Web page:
Somatic and gastrointestinal in vivo biotransformation rates of hydrophobic chemicals in fish.

Environmental toxicology and chemistry / SETAC

PubMedID: 25939596

Lo JC, Campbell DA, Kennedy CJ, Gobas FA. Somatic and gastrointestinal in vivo biotransformation rates of hydrophobic chemicals in fish. Environ Toxicol Chem. 2015;.
To improve current bioaccumulation assessment methods, a methodology is developed, applied, and investigated for measuring in vivo biotransformation rates of hydrophobic organic substances in the body (soma) and gastrointestinal tract of the fish. The method resembles the Organisation for Economic Co-operation and Development (OECD) 305 dietary bioaccumulation test but includes reference chemicals to determine both somatic and gastrointestinal biotransformation rates of test chemicals. Somatic biotransformation rate constants for the test chemicals ranged between 0 d(-1) and 0. 38 (standard error [SE] 0. 03)/d(-1). Gastrointestinal biotransformation rate constants varied from 0 d(-1) to 46 (SE 7) d(-1). Gastrointestinal biotransformation contributed more to the overall biotransformation in fish than somatic biotransformation for all test substances but 1. RESULTS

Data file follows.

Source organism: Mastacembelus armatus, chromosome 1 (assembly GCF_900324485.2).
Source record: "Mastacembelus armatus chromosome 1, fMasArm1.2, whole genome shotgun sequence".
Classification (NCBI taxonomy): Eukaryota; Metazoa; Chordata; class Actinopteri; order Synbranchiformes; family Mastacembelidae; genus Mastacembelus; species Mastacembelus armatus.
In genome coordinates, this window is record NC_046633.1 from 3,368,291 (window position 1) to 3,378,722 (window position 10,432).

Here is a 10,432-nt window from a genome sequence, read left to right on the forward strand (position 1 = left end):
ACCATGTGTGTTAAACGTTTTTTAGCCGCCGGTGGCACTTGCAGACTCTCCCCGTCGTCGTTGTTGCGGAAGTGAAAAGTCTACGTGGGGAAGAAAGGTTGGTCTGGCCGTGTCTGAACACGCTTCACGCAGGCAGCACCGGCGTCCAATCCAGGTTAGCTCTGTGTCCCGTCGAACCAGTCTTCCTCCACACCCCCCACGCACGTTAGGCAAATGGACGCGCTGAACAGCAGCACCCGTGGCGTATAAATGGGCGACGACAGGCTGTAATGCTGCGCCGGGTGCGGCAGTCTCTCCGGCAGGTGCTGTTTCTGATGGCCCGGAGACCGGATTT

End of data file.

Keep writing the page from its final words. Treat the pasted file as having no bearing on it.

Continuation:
suggest that biomagnification tests can reveal the full extent of biotransformation in fish.The common presumption that the liver is the main site of biotransformation may not apply to many substances exposed through the diet.

THE RESULTS
suggest that the application of quantitative structure-activity relationships (QSARs) for somatic biotransformation rates and hepatic in vitro models to assess the effect of biotransformation on bioaccumulation can underestimate biotransformation rates and overestimate the biomagnification potential of chemicals that are biotransformed in the gastrointestinal tract.With some modifications, the OECD 305 test can generate somatic and gastrointestinal biotransformation data to develop biotransformation QSARs and test in vitro-in vivo biotransformation extrapolation methods. Environ Toxicol Chem 2015;34:2282-2294. © 2015 SETAC.